Camilla Skettrup Colding:
Preserving genome integrity is essential for cell survival. To this end, mechanisms that supervise DNA replication and respond to replication perturbations have evolved. One such mechanism is the replication checkpoint, which responds to DNA replication stress and acts to ensure replication pausing, replication fork stability and if necessary, DNA repair. In Saccharomyces cerevisiae, the replication checkpoint is activated by recruitment of the sensor kinase Mec1 to the stalled fork and subsequent Mec1- mediated phosphorylation and activation of the checkpoint effector kinase Rad53. Checkpoint activation is mediated by Mrc1, which ensures Mec1 presence at the stalled replication fork thus facilitating Rad53 phosphorylation. When replication can be resumed safely, the replication checkpoint is deactivated and replication forks restart. One mechanism for checkpoint deactivation is the ubiquitin-targeted proteasomal degradation of Mrc1.
In this study, we describe a novel nuclear structure, the intranuclear quality control compartment (INQ), which regulates protein turnover and is important for recovery after replication stress. We find that upon methyl methanesulfonate (MMS)-induced replication stress, INQ contains the Cdc48 chaperone, proteasomes and 23 other proteins that specifically relocalize to INQ upon MMS treatment and proteasomal inhibition. Among these are several proteins involved in replication and cell cycle control, including Mrc1. Mrc1 relocalization to INQ requires SCF-Dia2-mediated ubiquitylation and the INQ-resident chaperone Btn2, which directly interacts with Mrc1. INQ-localized Mrc1 also interacts with the Cdc48 cofactors Ufd1 and Ubx5 and these interactions facilitate Cdc48-mediated degradation of Mrc1 in INQ. In addition, INQlocalized Mrc1 interacts with the Cdc48 cofactor and de-ubiquitylation enzyme Otu1 and the small ubiquitin-like modifier (SUMO) de-conjugating enzyme Ulp2 and we propose that these interactions lead to the de-ubiquitylation, de-SUMOylation and release of Mrc1 from INQ. Together, Cdc48-mediated degradation of Mrc1 in INQ and de-modification-induced release of Mrc1 from INQ facilitate replication recovery after MMS-induced replication stress.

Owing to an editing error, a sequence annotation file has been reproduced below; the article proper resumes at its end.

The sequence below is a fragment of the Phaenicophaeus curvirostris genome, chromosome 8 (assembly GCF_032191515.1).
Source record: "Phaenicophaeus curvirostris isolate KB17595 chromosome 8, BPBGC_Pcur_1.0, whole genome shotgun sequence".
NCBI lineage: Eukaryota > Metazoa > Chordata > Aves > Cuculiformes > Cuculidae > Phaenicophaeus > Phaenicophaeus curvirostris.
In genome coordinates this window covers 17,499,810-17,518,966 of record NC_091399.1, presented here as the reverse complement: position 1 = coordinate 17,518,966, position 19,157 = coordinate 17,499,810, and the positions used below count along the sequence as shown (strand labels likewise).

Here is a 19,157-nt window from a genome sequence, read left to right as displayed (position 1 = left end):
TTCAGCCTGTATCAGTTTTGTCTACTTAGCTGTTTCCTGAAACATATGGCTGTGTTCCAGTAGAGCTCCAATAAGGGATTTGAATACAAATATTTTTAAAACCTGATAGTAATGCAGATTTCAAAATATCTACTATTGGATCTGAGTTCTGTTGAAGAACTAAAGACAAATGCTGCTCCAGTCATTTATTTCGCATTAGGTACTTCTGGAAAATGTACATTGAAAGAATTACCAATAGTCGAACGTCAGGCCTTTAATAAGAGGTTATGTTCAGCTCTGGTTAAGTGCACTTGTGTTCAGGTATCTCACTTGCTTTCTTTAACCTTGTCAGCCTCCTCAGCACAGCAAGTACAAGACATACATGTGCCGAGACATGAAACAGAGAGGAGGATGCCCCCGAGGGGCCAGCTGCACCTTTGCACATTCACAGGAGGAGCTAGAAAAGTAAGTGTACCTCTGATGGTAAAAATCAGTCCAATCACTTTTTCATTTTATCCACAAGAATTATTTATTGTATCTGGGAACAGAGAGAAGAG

Our data reveal that control of Mrc1 turnover through the interplay between posttranslational modifications and INQ localization adds another layer of regulation to the replication checkpoint. We also add replication recovery to the list of processes regulated by Cdc48 and propose that Cdc48 acts more generally to regulate turnover of INQ-localized proteins. Further studies are needed to establish whether and how other nuclear processes are regulated through Cdc48-mediated turnover in and of INQ.